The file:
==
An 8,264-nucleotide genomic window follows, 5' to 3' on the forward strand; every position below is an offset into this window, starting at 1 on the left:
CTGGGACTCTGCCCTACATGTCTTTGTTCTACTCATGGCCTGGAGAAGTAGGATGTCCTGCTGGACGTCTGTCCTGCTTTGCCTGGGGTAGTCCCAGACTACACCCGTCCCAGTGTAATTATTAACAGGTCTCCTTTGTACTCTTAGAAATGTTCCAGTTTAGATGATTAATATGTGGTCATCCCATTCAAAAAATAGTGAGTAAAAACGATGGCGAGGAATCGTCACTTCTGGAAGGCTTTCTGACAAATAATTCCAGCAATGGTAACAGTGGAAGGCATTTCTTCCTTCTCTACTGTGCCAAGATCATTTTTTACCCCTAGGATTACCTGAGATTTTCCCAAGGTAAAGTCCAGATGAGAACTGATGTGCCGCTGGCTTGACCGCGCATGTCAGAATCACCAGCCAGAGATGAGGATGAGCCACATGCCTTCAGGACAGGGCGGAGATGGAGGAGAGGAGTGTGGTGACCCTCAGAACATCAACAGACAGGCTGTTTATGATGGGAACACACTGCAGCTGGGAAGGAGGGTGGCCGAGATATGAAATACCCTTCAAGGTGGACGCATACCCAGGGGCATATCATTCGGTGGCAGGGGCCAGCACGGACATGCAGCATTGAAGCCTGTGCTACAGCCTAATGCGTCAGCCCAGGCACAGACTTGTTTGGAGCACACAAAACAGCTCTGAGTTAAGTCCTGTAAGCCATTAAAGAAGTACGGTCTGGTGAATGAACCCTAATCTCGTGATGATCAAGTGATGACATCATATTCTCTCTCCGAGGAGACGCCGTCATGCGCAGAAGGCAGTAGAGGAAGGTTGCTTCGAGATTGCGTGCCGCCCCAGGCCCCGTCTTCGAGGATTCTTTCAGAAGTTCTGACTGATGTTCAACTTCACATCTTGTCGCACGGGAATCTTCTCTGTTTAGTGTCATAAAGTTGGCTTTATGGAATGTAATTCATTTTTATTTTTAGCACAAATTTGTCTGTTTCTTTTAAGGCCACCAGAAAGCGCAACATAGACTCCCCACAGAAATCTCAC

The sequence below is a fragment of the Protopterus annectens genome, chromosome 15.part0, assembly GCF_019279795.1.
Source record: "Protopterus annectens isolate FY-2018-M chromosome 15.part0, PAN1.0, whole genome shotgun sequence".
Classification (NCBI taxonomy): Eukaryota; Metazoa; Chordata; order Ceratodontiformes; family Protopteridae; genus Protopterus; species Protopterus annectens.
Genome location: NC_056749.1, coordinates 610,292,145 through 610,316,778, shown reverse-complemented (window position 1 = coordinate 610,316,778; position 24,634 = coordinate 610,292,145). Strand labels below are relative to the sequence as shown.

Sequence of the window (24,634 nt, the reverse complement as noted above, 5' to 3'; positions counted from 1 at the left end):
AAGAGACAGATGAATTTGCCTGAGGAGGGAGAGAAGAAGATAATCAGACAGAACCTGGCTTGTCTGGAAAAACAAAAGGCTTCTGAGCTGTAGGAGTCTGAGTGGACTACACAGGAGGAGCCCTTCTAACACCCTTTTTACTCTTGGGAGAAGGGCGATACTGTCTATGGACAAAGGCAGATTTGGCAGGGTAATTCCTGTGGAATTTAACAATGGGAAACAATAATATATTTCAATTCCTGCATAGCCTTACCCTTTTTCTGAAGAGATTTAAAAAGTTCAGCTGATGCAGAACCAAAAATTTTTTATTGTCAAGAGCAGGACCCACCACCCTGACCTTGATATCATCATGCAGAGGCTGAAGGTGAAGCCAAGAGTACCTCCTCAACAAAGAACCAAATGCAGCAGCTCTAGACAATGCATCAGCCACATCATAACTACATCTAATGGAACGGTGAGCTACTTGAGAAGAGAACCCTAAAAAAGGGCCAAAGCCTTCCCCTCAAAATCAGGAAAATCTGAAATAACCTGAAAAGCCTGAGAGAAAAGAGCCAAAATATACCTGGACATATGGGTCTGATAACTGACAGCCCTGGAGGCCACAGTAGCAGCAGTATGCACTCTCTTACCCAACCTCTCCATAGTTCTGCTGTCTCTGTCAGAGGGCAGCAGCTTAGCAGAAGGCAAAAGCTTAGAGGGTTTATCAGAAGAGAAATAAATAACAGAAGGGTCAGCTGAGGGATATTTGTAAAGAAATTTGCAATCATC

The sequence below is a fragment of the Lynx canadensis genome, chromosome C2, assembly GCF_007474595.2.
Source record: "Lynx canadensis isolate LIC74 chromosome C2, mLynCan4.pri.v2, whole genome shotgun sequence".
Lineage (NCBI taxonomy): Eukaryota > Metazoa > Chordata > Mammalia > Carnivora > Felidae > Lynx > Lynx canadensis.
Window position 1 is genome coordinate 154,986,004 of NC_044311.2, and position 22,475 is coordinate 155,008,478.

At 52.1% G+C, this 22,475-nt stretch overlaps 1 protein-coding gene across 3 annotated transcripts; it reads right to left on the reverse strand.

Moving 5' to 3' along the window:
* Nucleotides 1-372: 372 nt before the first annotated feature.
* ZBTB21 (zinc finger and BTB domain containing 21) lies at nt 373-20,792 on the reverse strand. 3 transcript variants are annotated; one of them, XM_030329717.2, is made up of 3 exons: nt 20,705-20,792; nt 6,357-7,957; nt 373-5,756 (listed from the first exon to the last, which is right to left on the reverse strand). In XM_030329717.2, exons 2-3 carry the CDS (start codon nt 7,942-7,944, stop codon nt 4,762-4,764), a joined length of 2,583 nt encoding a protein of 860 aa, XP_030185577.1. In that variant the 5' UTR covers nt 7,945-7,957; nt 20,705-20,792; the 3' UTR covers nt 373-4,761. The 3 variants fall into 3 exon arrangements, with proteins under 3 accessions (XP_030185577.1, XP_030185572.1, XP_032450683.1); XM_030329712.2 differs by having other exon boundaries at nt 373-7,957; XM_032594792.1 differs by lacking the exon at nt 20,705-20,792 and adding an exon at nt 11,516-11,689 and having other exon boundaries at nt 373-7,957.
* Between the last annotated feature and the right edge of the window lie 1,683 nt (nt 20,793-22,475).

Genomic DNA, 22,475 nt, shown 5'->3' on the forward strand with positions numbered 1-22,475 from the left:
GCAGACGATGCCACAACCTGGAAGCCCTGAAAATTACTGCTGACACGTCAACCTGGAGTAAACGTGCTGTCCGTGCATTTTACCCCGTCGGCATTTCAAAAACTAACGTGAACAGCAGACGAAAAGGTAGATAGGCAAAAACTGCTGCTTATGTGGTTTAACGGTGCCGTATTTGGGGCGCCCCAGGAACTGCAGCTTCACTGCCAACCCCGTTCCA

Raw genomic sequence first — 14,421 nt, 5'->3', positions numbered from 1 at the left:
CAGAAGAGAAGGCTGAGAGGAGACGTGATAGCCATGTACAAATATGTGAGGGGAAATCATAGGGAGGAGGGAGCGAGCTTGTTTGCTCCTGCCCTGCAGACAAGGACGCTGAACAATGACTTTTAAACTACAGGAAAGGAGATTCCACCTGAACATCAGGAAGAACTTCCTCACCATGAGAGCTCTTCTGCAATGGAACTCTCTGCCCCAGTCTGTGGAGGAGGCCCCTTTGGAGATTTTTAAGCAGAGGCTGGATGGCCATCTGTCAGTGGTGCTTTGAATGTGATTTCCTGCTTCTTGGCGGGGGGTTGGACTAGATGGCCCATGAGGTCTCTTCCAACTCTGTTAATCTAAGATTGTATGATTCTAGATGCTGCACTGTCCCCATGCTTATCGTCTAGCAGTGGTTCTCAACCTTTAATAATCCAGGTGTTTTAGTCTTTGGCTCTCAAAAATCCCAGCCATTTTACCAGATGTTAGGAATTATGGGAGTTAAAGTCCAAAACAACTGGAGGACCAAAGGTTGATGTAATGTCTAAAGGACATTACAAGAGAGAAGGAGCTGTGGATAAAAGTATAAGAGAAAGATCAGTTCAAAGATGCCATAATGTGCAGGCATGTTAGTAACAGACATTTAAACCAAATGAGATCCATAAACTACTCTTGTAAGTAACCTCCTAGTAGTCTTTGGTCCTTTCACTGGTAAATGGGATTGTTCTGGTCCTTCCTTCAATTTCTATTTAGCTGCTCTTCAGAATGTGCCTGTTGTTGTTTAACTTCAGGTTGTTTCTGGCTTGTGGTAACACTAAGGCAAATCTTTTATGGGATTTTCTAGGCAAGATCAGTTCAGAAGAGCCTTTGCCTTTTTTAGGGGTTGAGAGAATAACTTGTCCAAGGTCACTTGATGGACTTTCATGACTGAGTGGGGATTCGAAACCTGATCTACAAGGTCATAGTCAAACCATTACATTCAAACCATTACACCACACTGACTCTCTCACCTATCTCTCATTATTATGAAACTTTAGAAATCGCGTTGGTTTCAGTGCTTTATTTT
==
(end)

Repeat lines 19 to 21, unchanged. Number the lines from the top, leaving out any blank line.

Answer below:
GCAGACGATGCCACAACCTGGAAGCCCTGAAAATTACTGCTGACACGTCAACCTGGAGTAAACGTGCTGTCCGTGCATTTTACCCCGTCGGCATTTCAAAAACTAACGTGAACAGCAGACGAAAAGGTAGATAGGCAAAAACTGCTGCTTATGTGGTTTAACGGTGCCGTATTTGGGGCGCCCCAGGAACTGCAGCTTCACTGCCAACCCCGTTCCA

Raw genomic sequence first — 14,421 nt, 5'->3', positions numbered from 1 at the left:
CAGAAGAGAAGGCTGAGAGGAGACGTGATAGCCATGTACAAATATGTGAGGGGAAATCATAGGGAGGAGGGAGCGAGCTTGTTTGCTCCTGCCCTGCAGACAAGGACGCTGAACAATGACTTTTAAACTACAGGAAAGGAGATTCCACCTGAACATCAGGAAGAACTTCCTCACCATGAGAGCTCTTCTGCAATGGAACTCTCTGCCCCAGTCTGTGGAGGAGGCCCCTTTGGAGATTTTTAAGCAGAGGCTGGATGGCCATCTGTCAGTGGTGCTTTGAATGTGATTTCCTGCTTCTTGGCGGGGGGTTGGACTAGATGGCCCATGAGGTCTCTTCCAACTCTGTTAATCTAAGATTGTATGATTCTAGATGCTGCACTGTCCCCATGCTTATCGTCTAGCAGTGGTTCTCAACCTTTAATAATCCAGGTGTTTTAGTCTTTGGCTCTCAAAAATCCCAGCCATTTTACCAGATGTTAGGAATTATGGGAGTTAAAGTCCAAAACAACTGGAGGACCAAAGGTTGATGTAATGTCTAAAGGACATTACAAGAGAGAAGGAGCTGTGGATAAAAGTATAAGAGAAAGATCAGTTCAAAGATGCCATAATGTGCAGGCATGTTAGTAACAGACATTTAAACCAAATGAGATCCATAAACTACTCTTGTAAGTAACCTCCTAGTAGTCTTTGGTCCTTTCACTGGTAAATGGGATTGTTCTGGTCCTTCCTTCAATTTCTATTTAGCTGCTCTTCAGAATGTGCCTGTTGTTGTTTAACTTCAGGTTGTTTCTGGCTTGTGGTAACACTAAGGCAAATCTTTTATGGGATTTTCTAGGCAAGATCAGTTCAGAAGAGCCTTTGCCTTTTTTAGGGGTTGAGAGAATAACTTGTCCAAGGTCACTTGATGGACTTTCATGACTGAGTGGGGATTCGAAACCTGATCTACAAGGTCATAGTCAAACCATTACATTCAAACCATTACACCACACTGACTCTCTCACCTATCTCTCATTATTATGAAACTTTAGAAATCGCGTTGGTTTCAGTGCTTTATTTT